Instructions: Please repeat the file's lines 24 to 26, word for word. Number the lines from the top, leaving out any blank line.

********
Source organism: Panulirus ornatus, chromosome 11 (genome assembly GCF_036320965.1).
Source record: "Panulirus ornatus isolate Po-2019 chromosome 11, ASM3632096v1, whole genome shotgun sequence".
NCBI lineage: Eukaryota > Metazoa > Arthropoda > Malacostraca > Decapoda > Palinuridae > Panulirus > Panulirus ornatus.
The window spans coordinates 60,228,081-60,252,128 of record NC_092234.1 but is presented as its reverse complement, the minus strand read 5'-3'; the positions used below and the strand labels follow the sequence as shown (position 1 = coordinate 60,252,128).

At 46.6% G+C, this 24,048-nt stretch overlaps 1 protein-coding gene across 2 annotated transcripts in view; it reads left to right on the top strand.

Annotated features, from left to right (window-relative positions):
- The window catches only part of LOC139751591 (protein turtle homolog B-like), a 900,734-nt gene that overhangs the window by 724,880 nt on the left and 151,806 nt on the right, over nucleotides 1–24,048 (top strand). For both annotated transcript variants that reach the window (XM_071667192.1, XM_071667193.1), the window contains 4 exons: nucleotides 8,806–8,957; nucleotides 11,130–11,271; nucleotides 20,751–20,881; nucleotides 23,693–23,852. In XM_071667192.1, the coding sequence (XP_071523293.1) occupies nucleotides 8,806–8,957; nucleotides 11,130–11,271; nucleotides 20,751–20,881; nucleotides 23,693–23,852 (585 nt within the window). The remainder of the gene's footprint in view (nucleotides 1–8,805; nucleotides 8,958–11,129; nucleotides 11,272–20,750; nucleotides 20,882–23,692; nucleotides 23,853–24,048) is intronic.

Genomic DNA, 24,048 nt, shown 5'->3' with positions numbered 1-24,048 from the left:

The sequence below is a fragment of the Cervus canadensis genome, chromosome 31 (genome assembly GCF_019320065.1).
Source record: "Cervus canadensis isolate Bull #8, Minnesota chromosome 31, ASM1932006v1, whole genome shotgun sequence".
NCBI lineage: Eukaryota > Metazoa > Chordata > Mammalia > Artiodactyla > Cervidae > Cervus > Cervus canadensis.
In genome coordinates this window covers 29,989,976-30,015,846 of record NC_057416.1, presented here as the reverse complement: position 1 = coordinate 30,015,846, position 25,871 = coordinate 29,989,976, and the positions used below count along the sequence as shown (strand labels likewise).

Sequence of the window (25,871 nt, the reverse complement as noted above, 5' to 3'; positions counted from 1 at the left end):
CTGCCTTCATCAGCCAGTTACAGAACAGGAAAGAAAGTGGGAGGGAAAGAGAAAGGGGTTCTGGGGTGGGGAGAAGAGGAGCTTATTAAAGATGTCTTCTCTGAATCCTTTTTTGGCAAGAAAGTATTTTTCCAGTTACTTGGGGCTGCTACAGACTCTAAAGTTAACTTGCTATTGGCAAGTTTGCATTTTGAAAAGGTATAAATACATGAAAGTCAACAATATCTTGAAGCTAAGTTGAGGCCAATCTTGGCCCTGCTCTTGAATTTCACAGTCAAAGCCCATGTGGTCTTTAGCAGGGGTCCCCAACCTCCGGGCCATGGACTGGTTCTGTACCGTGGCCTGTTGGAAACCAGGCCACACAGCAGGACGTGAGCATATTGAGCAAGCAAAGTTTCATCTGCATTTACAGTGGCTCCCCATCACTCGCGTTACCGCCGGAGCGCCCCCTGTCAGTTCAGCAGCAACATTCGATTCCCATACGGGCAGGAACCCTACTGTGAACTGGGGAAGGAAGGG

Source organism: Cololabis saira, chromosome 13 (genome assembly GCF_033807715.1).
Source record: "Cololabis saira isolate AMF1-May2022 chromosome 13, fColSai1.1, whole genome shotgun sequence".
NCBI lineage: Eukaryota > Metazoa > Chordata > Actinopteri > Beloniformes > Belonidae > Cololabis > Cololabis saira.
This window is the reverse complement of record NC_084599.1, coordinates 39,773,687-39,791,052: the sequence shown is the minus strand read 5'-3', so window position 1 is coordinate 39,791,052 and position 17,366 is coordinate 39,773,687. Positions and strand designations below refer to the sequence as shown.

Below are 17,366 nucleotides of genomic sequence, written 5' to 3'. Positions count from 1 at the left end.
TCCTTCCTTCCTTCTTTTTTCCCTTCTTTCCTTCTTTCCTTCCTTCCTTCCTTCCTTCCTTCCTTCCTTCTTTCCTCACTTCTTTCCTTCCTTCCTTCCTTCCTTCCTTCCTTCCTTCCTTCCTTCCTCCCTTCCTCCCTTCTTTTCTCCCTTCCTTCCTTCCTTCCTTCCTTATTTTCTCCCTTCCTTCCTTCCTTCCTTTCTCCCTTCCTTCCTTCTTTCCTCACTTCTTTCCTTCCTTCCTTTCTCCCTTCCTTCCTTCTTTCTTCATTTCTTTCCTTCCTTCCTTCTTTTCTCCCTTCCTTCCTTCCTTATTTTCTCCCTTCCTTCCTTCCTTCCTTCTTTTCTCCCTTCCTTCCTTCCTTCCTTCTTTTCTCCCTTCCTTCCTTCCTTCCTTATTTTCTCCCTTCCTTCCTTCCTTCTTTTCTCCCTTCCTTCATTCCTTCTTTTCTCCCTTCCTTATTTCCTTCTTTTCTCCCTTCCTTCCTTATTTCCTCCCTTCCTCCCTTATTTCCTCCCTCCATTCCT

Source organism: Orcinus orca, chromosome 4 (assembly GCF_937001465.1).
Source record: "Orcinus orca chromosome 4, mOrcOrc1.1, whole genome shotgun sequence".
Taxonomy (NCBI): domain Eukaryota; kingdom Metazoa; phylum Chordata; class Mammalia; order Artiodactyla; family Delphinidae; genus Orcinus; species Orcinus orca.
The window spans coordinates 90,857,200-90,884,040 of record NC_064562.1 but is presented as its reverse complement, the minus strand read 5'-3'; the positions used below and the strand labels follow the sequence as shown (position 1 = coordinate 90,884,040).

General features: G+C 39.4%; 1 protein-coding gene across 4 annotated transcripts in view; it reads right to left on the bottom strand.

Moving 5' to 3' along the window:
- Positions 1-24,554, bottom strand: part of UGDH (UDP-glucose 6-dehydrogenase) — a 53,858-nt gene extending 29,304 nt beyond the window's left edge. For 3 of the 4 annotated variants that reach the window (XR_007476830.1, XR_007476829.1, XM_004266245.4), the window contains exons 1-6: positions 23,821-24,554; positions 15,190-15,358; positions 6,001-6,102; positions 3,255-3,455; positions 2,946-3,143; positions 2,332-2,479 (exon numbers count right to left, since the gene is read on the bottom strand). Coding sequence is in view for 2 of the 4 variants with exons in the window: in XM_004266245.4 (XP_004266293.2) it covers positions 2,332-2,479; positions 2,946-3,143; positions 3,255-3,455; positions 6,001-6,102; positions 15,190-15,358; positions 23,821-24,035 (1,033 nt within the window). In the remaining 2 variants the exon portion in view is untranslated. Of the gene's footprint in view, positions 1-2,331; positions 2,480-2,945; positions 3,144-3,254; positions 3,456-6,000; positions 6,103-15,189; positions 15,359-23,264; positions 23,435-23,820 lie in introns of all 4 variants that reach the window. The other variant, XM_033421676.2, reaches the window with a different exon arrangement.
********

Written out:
The window spans coordinates 90,857,200-90,884,040 of record NC_064562.1 but is presented as its reverse complement, the minus strand read 5'-3'; the positions used below and the strand labels follow the sequence as shown (position 1 = coordinate 90,884,040).

General features: G+C 39.4%; 1 protein-coding gene across 4 annotated transcripts in view; it reads right to left on the bottom strand.

Moving 5' to 3' along the window: